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Curacao’s Maritime Museum

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Ever since the dawn of the 16th century, when it was finally drawn onto the maps of European explorers, Curaçao’s fortunes have been tied to the sea. The Maritime Museum, located across from the Floating Market at the beginning of the Waaigat Harbor, is a must for anyone interested in understanding the history of the island.

Maritime Museum Curacao

The museum occupies one of the most stunning mansions of the Scharloo, directly at the end of the pedestrian L.B. Smith bridge. This two-story house was built as a private residence in 1729, but burnt to the ground in 1988. After a complete renovation, the building re-opened to the public in 1998 as the Maritime Museum.

The renovation of the property was marvelously done, with an interior designed to evoke the hull of a ship, including portholes, railings and even the spiral staircase which leads to the deck… although in the museum’s case, it leads to a third-story room for special exhibitions.

Maritime Museum Curacao

Even those without a special interest in the seas should find plenty inside this museum to hold their attention. The exhibits start at the very beginning, with the canoes employed by the Arwak Indians to reach Curaçao from the Venezuelan mainland. The museum then moves on to the “discovery” of the island, its occupation by the Spanish and Dutch, and the Atlantic slave trade.

We enjoyed the section about the dawning of cruise ship tourism. I had never thought about when this phenomenon began, but it’s older than I would have guessed. The first cruise ship reached Curaçao from New York City in 1901. Passengers in those days eschewed the island’s beaches, disembarking primarily to shop in Willemstad, which was known for fashions and jewelry at prices unheard of in Manhattan.

With further exhibitions about the Isla Refinery and its dry dock, as well as old nautical maps and uniforms, this museum could easily occupy an hour or more, and we highly recommend a visit. Keep in mind that they also offer a ferry tour of the Schottegat Harbor two days a week. If you plan correctly, you can buy a joint ticket for both the museum and the tour.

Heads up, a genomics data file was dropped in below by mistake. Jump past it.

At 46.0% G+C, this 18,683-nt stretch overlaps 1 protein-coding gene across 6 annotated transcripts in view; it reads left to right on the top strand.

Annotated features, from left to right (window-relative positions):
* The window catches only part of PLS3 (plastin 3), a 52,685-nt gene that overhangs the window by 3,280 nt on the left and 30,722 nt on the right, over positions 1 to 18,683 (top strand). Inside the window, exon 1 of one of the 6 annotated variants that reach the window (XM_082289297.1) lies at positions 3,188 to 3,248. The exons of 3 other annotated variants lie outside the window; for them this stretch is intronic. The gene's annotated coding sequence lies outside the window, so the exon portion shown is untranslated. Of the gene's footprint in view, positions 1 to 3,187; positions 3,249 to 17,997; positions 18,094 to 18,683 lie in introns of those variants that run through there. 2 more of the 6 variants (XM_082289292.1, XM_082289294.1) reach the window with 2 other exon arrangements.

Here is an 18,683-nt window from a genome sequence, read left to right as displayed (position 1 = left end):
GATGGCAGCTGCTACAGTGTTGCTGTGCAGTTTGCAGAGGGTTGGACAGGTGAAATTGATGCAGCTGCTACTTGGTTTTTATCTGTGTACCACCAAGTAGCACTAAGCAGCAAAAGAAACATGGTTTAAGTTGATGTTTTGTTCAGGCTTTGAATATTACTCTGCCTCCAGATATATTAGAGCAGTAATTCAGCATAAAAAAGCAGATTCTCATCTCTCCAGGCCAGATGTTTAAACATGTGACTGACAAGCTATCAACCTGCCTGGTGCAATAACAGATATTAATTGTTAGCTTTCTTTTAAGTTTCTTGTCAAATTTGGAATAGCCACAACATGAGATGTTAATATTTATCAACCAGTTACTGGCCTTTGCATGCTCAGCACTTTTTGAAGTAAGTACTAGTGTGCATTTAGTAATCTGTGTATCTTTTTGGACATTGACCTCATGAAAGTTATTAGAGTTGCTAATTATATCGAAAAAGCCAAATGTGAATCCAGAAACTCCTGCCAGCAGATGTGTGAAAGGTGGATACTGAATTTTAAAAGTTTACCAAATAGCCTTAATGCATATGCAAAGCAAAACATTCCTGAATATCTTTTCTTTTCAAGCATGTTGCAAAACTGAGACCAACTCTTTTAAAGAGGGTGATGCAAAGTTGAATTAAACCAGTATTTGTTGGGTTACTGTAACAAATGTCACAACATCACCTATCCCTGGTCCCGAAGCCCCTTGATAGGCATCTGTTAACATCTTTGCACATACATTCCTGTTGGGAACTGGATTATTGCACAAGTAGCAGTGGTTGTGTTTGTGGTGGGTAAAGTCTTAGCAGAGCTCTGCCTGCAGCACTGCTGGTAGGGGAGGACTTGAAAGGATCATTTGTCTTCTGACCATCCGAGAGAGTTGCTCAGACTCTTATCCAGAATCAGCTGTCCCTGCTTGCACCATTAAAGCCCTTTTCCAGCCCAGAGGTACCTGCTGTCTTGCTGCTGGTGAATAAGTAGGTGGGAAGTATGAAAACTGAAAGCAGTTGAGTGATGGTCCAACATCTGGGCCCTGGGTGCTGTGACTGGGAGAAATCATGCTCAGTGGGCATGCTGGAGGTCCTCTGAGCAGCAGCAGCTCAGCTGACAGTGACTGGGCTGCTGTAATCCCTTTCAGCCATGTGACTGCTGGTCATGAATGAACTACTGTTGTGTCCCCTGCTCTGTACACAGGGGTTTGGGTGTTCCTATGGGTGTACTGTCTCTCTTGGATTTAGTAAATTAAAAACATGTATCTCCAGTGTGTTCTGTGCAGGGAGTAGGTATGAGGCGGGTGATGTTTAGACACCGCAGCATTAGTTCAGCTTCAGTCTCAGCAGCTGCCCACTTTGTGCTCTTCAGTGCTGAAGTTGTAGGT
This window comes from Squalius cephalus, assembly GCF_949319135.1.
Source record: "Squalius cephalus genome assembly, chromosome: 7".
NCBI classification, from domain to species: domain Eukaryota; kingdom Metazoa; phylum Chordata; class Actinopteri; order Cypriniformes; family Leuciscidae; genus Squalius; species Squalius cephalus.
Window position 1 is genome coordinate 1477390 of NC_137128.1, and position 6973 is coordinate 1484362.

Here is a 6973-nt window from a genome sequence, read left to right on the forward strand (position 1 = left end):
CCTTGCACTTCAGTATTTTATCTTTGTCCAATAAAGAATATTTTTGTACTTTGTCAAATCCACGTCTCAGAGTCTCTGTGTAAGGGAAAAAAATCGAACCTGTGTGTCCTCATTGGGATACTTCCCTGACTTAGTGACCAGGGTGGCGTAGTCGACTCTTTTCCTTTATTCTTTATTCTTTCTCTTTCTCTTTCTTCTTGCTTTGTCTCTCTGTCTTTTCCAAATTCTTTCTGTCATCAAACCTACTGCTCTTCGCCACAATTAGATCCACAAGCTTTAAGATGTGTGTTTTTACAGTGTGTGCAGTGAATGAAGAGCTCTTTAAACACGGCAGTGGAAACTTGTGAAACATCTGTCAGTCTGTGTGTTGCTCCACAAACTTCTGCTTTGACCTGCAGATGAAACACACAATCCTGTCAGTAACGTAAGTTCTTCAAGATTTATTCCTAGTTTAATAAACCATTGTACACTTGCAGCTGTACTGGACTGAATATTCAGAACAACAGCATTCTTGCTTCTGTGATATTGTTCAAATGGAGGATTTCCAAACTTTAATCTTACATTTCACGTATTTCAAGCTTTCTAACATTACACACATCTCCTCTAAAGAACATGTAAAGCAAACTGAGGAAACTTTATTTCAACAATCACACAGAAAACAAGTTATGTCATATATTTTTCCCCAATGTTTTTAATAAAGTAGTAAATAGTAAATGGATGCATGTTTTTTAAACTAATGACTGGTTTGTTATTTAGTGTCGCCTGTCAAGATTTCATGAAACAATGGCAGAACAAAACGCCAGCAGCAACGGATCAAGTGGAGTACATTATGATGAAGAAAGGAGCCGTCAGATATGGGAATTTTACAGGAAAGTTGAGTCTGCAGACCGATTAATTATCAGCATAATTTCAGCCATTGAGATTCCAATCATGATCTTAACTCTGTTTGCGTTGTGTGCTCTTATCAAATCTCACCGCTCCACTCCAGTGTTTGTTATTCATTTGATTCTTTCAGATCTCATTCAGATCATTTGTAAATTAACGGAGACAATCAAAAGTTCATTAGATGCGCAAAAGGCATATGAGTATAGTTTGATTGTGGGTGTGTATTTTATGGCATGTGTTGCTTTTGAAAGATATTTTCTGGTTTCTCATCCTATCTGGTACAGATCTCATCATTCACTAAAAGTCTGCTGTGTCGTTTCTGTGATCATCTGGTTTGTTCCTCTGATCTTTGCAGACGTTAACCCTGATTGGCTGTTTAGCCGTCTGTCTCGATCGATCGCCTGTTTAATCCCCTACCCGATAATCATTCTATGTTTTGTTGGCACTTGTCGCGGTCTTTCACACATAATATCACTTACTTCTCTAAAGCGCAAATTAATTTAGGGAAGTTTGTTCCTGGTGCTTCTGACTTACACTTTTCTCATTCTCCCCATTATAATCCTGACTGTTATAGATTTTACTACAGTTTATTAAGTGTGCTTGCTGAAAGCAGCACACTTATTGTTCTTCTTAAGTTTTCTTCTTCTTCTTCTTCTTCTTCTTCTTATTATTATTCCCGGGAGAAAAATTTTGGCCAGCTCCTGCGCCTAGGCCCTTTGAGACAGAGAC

Location on our Map
Curacao Maritime Museum – Website

Hotels In Curacao

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Maritime Museum Curacao
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Maritime Museum Curacao
Maritime Museum Curacao
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February 25, 2016 at 12:14 pm Comments (0)

A Tour of the Schottegat Harbor

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Curaçao’s fortunes have long been tied to the Schottegat, the remarkable natural harbor around which Willemstad was built. It’s the largest harbor in the Caribbean and, behind Rotterdam, the second-largest in the Kingdom of the Netherlands. And it’s allowed the island to become a great center of trade. Since 1915, the Schottegat has been home to Curaçao’s Isla Oil Refinery. We took the ferry tour of the harbor offered by the Maritime Museum.

Harbor Tour Curacao

After our boat set sail from Saint Anna Bay and entered into the harbor, the first thing I noticed was the its sheer size. From east to west, it’s about four kilometers long, and seen from the water, it’s a lot bigger than we had realized. The shipping barges which loom so massively as they pass through the Saint Anna look relatively small when anchored in the Schottegat.

This is a side of Willemstad which most people don’t get to see, as the harbor is used entirely for commerce and military purposes. There’s no water-skiing on the Schottegat, and definitely no swimming. Thanks in large part to the refinery, the water is seriously contaminated and recreation is strictly forbidden.

Our ferry boat went in a counter-clockwise circle around the harbor, first passing Fort Nassau, an old fort which has been converted into an upscale restaurant. We went by Curaçao Scrap, where the island’s metal refuse is compacted before being packed onto barges for recycling in other countries. And we saw the headquarters of the Dutch Navy. Curaçao might now be autonomous, but it still depends upon Holland for its defense. Which is good, since the world is terrified of Holland’s awesome military might.

My favorite part of the tour came when we sidled up next to a large dry dock, where a barge was currently stationed. The dry dock is a complicated piece of technology, whose need I’d never even considered. How else are you going to paint or repair a giant barge? You can’t just drag it onto land! It reminded me that there are entire industries about which I know nothing. We watched the crew paint their ship, and were told that this is something they’re required to do around the clock, since the boat is losing money every hour that it isn’t sailing.

This harbor tour leaves every Wednesday and Saturday at 2pm from the Maritime Museum. Tickets can be bought for just the boat trip itself, or in combination with entry to the museum. Unless you can get a gig working on one of the barges which are stationed here, this is probably the best way to see the Schottegat.

Location of the Maritime Museum on our Map
Maritime Museum – Website

Cheap Flights To Curacao

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January 21, 2016 at 2:44 pm Comments (0)
Curacao's Maritime Museum Ever since the dawn of the 16th century, when it was finally drawn onto the maps of European explorers, Curaçao's fortunes have been tied to the sea. The Maritime Museum, located across from the Floating Market at the beginning of the Waaigat Harbor, is a must for anyone interested in understanding the history of the island.
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